Do you plan your meals, or do you just decide what you’ll be eating based upon what you toss in the cart as you’re strolling through the grocery store? Did you know that meal planning can help you eat better, reach your health and fitness goals, and reduce that bill once you get to the checkout? You’ll also eliminate those last-minute “what can I eat?” issues that often result in poor food choices.
But how can you plan your meals? The first step is to realize you’re planning for success. Think of a time when you felt in control of your life—you knew what you wanted and where you were going, and you took all the required steps to make it happen. Approach meal planning from that same mindset.
Next, you need to learn what to put on your plate. Generally, you want to plan for 4 or 5 nutritionally well-rounded meals per day—it takes some forethought to create these each day.
Download the template and create your own meal plan using the following steps. Start on the last page and work your way forward to create your plan. When your plan is complete you will be able to focus on one day at a time going forward.
Four Steps to Meal Planning
Before we can get into actually planning your meals, first we have to talk about portions sizes of the macros we need for a healthy balanced meal.
Let’s talk portion sizes for each complete meal:
- Healthy Fat = 1 thumb’s worth (plus your fish oil—that’s your Omegas—whenever and however you normally take it)
- Lean Protein = 1 palm-sized portion
- Colourful Vegetables = 1 fist
- Fruits = 1/2 fist or knuckles only
- High-fibre, slow-digesting carbs = 1 cupped handful (if you’re looking to lose fat, consume this after your workout)
Double that if you are male. These are starting guidelines, adjust as required. And, don’t forget to eat slowly, and only until you feel 80% full if weight loss is your goal. If you aren’t sure why that’s important you can learn more about it in my post Stop Eating Until You’re Full, Seriously.
You’ll want to keep things simple in the beginning and become more creative once you get the hang of it. You can start by thinking about the breakfasts, snacks, and lunches/dinners you enjoy, make a list under each meal category and place them on a calendar. Follow the above portion criteria. Are you missing a protein or vegetable source? How do you think you can add it in to balance the meal?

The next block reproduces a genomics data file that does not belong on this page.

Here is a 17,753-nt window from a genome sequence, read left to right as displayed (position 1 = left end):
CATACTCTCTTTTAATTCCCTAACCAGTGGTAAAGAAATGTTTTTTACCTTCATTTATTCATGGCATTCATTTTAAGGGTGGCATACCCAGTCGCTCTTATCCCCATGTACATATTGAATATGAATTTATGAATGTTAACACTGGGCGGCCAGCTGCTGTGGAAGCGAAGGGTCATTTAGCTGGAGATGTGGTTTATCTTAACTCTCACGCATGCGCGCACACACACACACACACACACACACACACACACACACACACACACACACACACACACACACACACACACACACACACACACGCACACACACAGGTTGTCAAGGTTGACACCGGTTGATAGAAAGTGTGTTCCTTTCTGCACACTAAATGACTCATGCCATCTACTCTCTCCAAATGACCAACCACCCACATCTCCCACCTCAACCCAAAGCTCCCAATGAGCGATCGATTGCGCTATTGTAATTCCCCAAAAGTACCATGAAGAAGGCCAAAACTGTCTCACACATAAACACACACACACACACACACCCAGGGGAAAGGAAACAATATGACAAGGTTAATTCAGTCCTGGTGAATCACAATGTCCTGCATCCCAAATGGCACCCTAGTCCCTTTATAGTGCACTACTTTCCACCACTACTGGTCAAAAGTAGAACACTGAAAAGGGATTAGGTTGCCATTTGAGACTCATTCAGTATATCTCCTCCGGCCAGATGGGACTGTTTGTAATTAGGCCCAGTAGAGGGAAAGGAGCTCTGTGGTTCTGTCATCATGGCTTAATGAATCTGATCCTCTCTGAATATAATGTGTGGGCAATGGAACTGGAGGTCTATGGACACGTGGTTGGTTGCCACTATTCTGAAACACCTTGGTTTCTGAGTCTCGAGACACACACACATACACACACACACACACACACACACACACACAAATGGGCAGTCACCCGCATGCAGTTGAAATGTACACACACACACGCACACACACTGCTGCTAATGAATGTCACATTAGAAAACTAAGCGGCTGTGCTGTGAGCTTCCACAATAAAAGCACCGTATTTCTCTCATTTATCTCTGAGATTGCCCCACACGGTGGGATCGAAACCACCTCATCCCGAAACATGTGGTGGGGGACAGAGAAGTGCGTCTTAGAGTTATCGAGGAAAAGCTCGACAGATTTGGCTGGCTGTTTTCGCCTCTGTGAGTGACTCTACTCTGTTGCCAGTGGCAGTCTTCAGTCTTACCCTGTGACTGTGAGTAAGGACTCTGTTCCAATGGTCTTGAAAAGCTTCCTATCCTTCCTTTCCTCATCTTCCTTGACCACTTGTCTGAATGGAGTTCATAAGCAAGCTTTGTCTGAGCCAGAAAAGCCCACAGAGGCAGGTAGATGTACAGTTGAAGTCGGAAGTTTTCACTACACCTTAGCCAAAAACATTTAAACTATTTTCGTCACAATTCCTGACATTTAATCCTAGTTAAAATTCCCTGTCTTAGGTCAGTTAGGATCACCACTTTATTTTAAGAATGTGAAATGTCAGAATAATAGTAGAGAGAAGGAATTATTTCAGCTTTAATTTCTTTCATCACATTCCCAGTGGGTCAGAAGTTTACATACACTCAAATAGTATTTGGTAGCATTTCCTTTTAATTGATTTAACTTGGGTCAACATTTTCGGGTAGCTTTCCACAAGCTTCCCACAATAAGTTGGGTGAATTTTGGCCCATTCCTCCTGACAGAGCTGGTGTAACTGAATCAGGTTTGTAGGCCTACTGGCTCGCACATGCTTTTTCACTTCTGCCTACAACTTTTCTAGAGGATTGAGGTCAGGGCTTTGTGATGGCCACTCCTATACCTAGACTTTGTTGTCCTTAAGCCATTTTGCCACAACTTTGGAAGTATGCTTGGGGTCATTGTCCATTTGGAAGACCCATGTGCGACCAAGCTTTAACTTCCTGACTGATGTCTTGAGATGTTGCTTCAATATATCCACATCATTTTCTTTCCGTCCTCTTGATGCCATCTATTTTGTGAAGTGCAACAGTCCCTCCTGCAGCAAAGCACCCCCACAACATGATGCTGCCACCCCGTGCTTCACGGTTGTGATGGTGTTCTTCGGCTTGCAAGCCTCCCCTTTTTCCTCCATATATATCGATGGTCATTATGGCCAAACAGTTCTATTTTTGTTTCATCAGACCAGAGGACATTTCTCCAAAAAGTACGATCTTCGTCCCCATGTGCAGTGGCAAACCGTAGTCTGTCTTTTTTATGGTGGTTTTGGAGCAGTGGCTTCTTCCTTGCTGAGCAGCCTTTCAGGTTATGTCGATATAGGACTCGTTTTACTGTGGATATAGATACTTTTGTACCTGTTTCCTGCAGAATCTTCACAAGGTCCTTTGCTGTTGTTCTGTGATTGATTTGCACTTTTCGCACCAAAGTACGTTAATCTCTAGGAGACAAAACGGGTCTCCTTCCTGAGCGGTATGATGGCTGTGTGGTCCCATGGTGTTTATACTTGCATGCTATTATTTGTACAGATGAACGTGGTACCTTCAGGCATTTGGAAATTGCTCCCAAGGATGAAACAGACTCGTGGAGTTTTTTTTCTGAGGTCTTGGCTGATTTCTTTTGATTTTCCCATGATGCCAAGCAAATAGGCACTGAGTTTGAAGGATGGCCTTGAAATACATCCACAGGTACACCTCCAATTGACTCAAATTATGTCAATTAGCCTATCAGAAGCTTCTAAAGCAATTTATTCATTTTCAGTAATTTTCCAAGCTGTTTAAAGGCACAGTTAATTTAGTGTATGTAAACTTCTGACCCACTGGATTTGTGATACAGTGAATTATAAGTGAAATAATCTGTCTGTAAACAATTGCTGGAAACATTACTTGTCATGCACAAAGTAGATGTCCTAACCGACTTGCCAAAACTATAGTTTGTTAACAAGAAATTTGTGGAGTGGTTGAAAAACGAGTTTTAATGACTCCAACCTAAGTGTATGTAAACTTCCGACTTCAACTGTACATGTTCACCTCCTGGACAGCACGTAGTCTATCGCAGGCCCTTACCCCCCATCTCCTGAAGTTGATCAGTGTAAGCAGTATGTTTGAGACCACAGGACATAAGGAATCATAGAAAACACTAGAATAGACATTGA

Here are some meal ideas to get you started:
Breakfast: Scrambled eggs or omelettes with spinach and mushrooms (and/or other veggies); hard-boiled eggs with sliced veggies or fruit; egg salad served in a bell pepper, or muffin cup omelettes (my personal favourite!).
Lunch and Dinners: Soups, stews, chilli, stir-fries or curries; barbecued meats with grilled vegetables; salads; spaghetti sauce over spiralized vegetables or squash (veggie spaghetti).
Snacks: Protein smoothies or protein pudding (Greek yogurt mixed with protein powder); veggies and hummus; unsalted mixed nuts with apple slices; Greek yogurt and fruit.
Next, decide how many servings you’ll need; then create your grocery list before you go shopping so you won’t forget anything (and are less likely to buy on impulse!).
Once you’ve planned your menu and have purchased your groceries, you can even prepare some items ahead of time to make things easier during the week. Meal prep is a whole other topic that I go into detail in Using the 1-2-3 Approach to Meal Prep.
- Wash and cut your vegetables so you can quickly grab them to use in meals and salads, or for on-the-go snacks.
- Cook complex starchy carbs (like quinoa or brown rice)—they take a while to cook, but when made in advance, they can make a quick and simple hearty meal.
- Cook your protein in advance. Select one or two types each week for variety and cook extra; if you’re grilling some chicken breasts, for example, throw on a couple extra that you can use in a stir-fry later in the week, or toss on top of a salad for a protein punch.
- Hearty soups, stews or chili can be made in large batches to be eaten throughout the week; or you can freeze them in individual-serving containers for use later on for lunches, or for a quick meal when you don’t feel like cooking.
With the bulk of the preparation done, you’ll be less stressed about cooking and you’ll have lots of options on hand to put different combinations together.
Here’s a typical day from my own meal plan:
8:00am: Muffin cup omelettes for breakfast
11:30am: Chili for lunch
3:00pm: Smoothie for a mid-afternoon snack
6:30pm: Homemade chunky soup or a stir-fry (my two favourite dinners!)
9:00pm: Greek yogurt mixed with cottage cheese and some in-season fruit
I can change the variety by changing the fruit in my yogurt, the ingredients in my smoothie, the type of stir-fry I make, or the fillings I put in the omelettes. Instead of chili for lunch, maybe I’ll make some beef stew or grab some that I had in the freezer. All are hearty items that will keep me feeling full while knowing I’m eating nutritious foods.
Meal planning can be as simple or as complex as you like. If you are just starting out, think about the meal that will save you the most time and thought if you have it planned ahead of time and start there. As you get familiar with the process and practice you can dial it up or dial it down.
Want more direction? I can help. If you want to level up your training and nutrition? Want to start loving your reflection you see in the mirror? Check out my Ultimate Results Coaching program.